As Monty meets and ingeniously murders each of the eight uppity D’Ysquiths using a dizzying array of comic methods, Rhyne transforms the framed stage remarkably into various locales. A church tower where Monty allows Reverend D’Ysquith to fall to his death becomes a spinning spiral staircase of doom. A snow-covered, mountainous skating pond visually cracks, swallowing Asquith D’Ysquith Jr. thanks to Monty’s icebreaking handiwork. A breathtaking country garden becomes a swarm of bees attacking Henry D’Ysquith courtesy of Monty’s nefarious ways. And it’s not just the murder scenes that benefit from the projections. Every setting, whether of Earl’s castle or the view out the window of Sibella’s flat, gets animated by breathtaking technicolor images that most impressively perfectly enhance what is meant to feel like a late-1800s design sensibility. Never mind who Monty is going to meet and kill next or what crazy scheme he’ll use to do the deed; we’re anxious to see what sumptuous new projection and scenic design will be offered up as each D’Ysquith lands on the chopping block.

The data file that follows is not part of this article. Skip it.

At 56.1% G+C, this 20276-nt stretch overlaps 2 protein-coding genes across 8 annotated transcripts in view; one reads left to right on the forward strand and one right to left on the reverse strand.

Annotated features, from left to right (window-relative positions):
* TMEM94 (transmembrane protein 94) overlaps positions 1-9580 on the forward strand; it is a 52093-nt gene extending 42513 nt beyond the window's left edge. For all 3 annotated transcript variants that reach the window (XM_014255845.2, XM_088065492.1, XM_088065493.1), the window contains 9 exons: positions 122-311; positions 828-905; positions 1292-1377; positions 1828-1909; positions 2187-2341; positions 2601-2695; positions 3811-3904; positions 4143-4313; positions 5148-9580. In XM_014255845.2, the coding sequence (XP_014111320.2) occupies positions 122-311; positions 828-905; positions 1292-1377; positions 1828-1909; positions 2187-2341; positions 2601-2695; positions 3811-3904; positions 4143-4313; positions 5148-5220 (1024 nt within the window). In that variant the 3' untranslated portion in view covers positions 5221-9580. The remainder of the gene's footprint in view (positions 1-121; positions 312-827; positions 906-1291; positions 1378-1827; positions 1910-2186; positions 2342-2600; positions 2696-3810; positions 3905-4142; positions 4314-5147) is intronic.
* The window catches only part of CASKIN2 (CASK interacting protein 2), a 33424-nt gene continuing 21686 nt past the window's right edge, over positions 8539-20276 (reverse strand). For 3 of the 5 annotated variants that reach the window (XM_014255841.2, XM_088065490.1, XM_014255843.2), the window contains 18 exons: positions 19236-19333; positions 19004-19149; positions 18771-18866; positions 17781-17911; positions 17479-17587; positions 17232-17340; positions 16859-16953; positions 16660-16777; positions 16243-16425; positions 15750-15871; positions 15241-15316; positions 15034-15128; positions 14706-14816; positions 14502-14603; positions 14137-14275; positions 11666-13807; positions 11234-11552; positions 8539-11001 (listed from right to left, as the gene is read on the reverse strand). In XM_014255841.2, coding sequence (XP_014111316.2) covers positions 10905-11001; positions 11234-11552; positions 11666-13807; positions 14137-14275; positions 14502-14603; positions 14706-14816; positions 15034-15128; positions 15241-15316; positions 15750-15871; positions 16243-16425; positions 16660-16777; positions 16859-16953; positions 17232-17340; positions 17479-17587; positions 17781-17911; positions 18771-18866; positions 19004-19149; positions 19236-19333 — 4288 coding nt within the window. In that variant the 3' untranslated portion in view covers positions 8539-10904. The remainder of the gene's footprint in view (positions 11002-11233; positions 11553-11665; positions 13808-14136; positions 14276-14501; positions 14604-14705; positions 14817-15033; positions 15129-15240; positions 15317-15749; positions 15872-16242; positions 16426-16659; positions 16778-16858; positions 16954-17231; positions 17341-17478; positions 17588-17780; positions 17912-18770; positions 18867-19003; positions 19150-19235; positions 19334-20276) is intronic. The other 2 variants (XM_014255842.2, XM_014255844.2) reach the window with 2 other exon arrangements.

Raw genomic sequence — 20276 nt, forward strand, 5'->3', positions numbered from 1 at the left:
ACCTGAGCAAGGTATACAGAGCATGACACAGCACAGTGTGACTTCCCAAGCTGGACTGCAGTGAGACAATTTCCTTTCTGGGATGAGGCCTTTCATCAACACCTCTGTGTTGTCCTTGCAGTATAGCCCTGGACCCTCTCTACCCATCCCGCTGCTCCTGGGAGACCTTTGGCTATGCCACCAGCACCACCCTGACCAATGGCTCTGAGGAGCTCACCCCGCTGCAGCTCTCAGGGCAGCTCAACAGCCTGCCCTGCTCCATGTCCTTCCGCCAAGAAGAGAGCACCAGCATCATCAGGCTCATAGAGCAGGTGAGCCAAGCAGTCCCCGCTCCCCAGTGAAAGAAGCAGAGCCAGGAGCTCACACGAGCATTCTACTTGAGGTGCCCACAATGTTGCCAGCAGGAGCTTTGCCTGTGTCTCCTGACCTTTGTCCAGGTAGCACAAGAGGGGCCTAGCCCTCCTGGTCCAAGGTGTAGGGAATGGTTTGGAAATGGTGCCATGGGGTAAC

Which brings us to the D’Ysquiths. The central joke of the show, and the one that was most talked about when the musical first gained popularity, is that all eight members of the D’Ysquith clan targeted for murder are played by one actor, in this case John Rapson. Young, old, male, female and of varying intellects, the eight characters are supposed to be a comic tour de force for the actor playing the roles. For the most part, Rapson lives up to the task. His portrayal of Lady Hyacinth, a D’Ysquith with a veddy veddy British accent who's in need of a charity to back, lands strongly, as do his turns as a beefed-up major, an effete Henry and the lustful Asquith Jr. But Rapson fails to find comic footing with the Earl, whose number, “I Don’t Understand the Poor,” falls disappointingly flat.